So what of me now days? Am I doing the will of God, and that's how I know I'm saved? Well, every day is about asking myself “What is the will of God for me in this situation I find myself in?” And every day I try to obey, but every day I fail to obey perfectly. To have your salvation challenged is a good thing. However, I was chatting with a lady at Church once who said, “It's so difficult to share my struggles with anyone here, because they usually just start telling me 'Are you sure you're saved?' and preaching the gospel to me.” We know that we're never perfect and that we're saved by grace. I suppose part of the reason I am confident of my salvation is because that, every day, it matters to me whether I'm doing what God desires. It matters to me when I sin, and I want to repent of it and be sure not to fall into it again. It matters to me that my friends and family, and even strangers walking down the street, don't know Christ. It matters to me that there are poor and lonely people in my neighbourhood, and I want to help them. But even despite all these things, there's that unexplainable feeling; that “witness of the Holy Spirit.”
One atheist gentleman, who had formerly been a Christian, said “When I was a Christian I 'felt' the Holy Spirit; but you know how when you go and watch a sad movie and it makes you cry... it's the same thing; it's just emotions evoked by our own imagination! There is no 'witness of the Holy Spirit'!” But if that's his characterization of what the Holy Spirit feels like, I'm doubtful that he was ever a true Christian at all. The witness of the Holy Spirit isn't about warm and fuzzy feelings; it's about an ever-present awareness of God's will... God doesn't want me to sin, and I am always conscious of the temptations before me. God wants me to share my faith with others, and I am always conscious of the opportunities that present themselves to do so. God wants me to serve others, and again, I'm always conscious of the opportunities to do that. It isn't about feeling certain comforting emotions; it's about having the mind of God ever-present with you.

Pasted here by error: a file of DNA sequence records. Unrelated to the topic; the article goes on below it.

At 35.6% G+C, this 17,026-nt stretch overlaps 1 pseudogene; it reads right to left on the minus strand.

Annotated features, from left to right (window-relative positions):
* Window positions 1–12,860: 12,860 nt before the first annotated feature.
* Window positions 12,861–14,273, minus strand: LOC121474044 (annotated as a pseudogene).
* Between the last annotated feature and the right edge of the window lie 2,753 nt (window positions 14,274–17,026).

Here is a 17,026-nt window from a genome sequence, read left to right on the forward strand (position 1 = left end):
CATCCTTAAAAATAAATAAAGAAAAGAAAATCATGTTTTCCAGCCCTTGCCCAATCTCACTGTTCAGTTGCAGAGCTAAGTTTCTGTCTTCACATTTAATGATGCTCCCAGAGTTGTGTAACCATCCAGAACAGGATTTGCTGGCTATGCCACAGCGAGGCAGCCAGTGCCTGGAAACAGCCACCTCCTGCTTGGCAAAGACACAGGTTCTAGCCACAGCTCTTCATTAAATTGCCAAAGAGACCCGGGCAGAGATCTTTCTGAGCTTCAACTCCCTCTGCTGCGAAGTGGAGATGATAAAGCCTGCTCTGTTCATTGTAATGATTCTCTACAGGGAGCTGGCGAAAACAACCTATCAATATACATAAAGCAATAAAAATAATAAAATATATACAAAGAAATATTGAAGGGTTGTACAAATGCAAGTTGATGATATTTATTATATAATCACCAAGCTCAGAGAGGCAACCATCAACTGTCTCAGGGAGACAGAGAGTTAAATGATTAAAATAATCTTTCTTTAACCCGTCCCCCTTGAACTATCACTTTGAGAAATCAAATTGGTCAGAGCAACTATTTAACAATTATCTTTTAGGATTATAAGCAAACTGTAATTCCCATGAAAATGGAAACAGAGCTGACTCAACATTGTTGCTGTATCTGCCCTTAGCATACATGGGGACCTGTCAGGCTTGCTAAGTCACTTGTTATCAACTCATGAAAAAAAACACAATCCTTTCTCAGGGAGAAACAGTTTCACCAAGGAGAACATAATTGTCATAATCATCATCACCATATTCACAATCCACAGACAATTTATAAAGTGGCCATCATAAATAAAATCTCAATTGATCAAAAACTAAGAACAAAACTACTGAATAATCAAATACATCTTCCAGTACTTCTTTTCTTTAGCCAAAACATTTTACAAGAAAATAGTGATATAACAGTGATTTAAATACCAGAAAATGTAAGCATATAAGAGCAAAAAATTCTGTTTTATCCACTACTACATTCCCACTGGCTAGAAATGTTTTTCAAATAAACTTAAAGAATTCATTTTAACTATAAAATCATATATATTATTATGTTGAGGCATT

But probably the most important thing we can do to be assured of our salvation is to read the Word of God. In a sense, it's the most objective thing we can do. The Word of God showed me that I wasn't saved, and led me to genuine faith in Christ. That same passage in Matthew 7 which once convicted me no longer does. Or if you read 1 John, there are some convicting passages in there... “Whoever says he is in the light and hates his brother is still in darkness.” (1 John 2:9). Most importantly, the Bible shows you what that witness of the Holy Spirit is supposed to feel like. The Bible will reveal to you whether you're saved or not. The Bible says all of these things, and it doesn't divide them up saying “This passage is for believers...” and “This is for unbelievers...” We all need to hear all of it. The unsaved will be convinced of their sins and of Christ's love for them, and believers will find both comfort and correction, even by the exact same passages.
For the word of God is living and active, sharper than any two-edged sword, piercing to the division of soul and of spirit, of joints and of marrow, and discerning the thoughts and intentions of the heart. (Hebrews 4:12)